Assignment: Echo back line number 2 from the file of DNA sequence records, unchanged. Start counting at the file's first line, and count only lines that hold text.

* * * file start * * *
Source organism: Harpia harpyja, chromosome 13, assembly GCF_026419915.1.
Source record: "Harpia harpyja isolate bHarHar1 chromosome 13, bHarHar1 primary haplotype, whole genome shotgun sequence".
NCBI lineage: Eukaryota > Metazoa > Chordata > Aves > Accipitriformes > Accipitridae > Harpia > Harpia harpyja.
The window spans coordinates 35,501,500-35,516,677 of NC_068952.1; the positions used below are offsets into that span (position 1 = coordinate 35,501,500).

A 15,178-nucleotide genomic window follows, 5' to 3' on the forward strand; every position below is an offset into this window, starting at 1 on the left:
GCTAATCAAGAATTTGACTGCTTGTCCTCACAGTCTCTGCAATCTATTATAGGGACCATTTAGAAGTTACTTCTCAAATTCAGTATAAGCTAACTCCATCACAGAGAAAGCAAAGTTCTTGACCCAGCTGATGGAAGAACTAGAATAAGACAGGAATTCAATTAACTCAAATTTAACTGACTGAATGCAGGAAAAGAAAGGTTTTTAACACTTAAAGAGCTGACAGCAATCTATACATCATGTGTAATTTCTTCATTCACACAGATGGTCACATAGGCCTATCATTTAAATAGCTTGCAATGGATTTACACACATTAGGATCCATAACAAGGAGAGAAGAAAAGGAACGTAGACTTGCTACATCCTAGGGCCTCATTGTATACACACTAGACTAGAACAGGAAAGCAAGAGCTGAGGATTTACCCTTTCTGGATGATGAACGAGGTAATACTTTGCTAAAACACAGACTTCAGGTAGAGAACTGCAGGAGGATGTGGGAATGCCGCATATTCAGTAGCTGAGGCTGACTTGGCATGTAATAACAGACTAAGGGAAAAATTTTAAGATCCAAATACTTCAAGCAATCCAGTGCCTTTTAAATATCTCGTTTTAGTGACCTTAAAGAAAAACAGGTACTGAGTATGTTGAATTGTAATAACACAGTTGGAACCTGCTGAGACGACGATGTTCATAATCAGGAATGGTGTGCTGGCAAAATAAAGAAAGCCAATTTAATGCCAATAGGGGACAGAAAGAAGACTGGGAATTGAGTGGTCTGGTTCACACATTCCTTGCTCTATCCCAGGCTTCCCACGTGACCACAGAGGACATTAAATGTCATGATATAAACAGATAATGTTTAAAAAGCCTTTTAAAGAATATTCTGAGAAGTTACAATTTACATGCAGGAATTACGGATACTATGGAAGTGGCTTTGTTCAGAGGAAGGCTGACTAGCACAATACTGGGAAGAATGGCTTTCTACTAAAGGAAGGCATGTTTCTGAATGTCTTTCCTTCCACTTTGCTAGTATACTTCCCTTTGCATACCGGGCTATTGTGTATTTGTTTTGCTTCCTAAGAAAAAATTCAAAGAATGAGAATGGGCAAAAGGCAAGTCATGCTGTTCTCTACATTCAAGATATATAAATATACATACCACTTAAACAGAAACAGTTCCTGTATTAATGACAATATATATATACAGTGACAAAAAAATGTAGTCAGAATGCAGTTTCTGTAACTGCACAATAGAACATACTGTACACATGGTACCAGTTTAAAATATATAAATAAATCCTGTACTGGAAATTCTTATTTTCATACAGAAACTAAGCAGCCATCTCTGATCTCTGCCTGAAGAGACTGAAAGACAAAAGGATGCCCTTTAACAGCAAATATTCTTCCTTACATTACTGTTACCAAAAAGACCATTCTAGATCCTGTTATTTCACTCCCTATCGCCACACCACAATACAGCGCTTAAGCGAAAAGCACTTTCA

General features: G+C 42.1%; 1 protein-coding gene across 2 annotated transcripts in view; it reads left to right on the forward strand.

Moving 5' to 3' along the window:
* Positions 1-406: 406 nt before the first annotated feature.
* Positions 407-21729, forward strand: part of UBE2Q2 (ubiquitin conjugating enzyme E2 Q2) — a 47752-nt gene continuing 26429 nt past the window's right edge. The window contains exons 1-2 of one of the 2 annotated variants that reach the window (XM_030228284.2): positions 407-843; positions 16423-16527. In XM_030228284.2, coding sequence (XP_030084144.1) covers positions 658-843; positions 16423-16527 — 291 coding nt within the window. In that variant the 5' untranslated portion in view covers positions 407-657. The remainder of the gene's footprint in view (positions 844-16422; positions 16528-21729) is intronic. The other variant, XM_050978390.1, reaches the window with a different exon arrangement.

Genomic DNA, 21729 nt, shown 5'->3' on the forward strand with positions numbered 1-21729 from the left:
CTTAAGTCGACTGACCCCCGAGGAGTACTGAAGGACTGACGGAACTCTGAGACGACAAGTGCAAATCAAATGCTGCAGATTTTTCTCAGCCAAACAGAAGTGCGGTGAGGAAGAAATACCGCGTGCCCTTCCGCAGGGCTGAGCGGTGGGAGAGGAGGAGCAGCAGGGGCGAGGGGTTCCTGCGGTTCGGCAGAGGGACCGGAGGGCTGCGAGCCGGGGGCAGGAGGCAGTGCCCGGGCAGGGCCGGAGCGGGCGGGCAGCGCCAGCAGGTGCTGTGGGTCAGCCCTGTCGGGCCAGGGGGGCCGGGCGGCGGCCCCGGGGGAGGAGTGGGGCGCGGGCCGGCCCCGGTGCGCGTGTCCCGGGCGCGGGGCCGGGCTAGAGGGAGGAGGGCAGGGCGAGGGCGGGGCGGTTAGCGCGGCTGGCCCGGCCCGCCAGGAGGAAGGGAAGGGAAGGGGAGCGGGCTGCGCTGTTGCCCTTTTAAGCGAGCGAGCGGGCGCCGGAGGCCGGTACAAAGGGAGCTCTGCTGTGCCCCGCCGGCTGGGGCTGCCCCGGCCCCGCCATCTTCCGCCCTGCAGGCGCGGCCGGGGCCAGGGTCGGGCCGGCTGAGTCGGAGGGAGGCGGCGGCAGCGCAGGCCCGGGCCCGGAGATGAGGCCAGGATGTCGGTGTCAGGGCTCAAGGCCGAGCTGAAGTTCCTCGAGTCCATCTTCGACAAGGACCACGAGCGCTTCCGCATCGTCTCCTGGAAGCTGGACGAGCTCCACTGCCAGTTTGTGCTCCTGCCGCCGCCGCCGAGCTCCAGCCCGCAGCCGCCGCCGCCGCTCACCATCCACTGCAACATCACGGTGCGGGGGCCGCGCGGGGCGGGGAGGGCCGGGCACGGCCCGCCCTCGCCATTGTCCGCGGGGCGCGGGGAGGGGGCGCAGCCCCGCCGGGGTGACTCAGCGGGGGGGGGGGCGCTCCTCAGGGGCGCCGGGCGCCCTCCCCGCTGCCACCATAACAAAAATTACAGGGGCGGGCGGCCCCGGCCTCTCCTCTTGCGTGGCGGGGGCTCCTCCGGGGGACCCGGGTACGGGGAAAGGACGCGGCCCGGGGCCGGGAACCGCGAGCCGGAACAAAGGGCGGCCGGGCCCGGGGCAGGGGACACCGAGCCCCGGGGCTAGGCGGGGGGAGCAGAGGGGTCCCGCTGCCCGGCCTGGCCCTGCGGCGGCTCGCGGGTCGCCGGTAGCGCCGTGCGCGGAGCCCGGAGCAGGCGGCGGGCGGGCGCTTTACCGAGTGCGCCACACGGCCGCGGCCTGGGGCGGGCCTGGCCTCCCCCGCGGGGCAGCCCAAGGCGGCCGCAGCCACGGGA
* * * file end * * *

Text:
Source record: "Harpia harpyja isolate bHarHar1 chromosome 13, bHarHar1 primary haplotype, whole genome shotgun sequence".